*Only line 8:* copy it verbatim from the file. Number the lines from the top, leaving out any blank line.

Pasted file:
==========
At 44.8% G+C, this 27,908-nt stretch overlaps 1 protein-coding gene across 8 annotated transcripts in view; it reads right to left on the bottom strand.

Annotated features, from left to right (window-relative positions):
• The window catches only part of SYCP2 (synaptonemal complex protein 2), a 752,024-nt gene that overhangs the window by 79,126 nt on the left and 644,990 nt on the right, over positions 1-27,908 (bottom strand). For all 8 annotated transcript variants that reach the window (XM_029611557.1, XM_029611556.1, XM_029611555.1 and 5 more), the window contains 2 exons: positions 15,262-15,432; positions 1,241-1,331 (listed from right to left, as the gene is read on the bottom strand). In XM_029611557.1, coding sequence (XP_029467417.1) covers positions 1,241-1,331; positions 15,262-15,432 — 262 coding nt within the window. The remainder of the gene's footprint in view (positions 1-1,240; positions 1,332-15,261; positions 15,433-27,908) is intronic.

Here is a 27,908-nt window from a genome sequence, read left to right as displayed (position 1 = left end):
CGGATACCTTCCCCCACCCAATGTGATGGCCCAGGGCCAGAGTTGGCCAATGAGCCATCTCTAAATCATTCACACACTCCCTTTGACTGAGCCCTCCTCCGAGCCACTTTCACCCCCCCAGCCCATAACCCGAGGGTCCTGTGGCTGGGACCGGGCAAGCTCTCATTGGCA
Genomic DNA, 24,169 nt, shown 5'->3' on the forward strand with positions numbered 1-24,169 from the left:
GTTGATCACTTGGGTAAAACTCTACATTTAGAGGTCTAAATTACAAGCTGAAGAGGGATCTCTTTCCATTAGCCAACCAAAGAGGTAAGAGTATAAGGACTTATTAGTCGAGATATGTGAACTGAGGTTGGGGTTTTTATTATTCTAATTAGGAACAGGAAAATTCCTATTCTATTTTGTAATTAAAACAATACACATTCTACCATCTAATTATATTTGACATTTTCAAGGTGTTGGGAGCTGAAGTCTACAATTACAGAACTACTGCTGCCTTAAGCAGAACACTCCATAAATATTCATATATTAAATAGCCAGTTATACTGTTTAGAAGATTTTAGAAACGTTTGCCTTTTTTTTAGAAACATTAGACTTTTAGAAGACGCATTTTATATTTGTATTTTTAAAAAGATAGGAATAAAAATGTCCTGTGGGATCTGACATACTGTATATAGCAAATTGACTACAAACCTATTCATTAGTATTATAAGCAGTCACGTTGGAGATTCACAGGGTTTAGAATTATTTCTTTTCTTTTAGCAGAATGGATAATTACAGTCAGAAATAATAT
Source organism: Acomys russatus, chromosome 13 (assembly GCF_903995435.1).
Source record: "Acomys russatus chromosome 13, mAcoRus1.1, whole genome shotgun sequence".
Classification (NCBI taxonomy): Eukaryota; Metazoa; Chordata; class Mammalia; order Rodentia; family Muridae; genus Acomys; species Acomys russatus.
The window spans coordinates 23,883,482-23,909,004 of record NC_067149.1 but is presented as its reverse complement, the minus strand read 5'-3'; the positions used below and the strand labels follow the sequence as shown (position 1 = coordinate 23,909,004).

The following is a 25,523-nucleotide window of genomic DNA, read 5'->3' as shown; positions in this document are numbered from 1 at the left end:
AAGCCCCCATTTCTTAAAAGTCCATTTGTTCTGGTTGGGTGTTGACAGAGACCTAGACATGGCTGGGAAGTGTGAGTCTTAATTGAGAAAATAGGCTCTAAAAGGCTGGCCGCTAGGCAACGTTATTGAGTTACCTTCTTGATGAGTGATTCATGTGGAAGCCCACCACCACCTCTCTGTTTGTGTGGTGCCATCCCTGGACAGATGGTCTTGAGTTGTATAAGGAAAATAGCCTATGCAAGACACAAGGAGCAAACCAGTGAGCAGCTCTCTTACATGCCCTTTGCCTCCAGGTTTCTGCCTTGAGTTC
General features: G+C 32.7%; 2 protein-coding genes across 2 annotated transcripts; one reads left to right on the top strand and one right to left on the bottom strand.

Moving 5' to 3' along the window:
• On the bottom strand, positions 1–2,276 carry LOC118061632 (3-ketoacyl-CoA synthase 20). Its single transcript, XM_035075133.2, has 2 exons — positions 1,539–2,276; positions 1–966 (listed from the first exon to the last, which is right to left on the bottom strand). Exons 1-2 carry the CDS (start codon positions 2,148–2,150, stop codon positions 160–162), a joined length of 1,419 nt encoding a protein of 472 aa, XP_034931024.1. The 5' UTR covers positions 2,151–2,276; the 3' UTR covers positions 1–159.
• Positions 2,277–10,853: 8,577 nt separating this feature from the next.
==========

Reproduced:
Source organism: Acomys russatus, chromosome 13 (assembly GCF_903995435.1).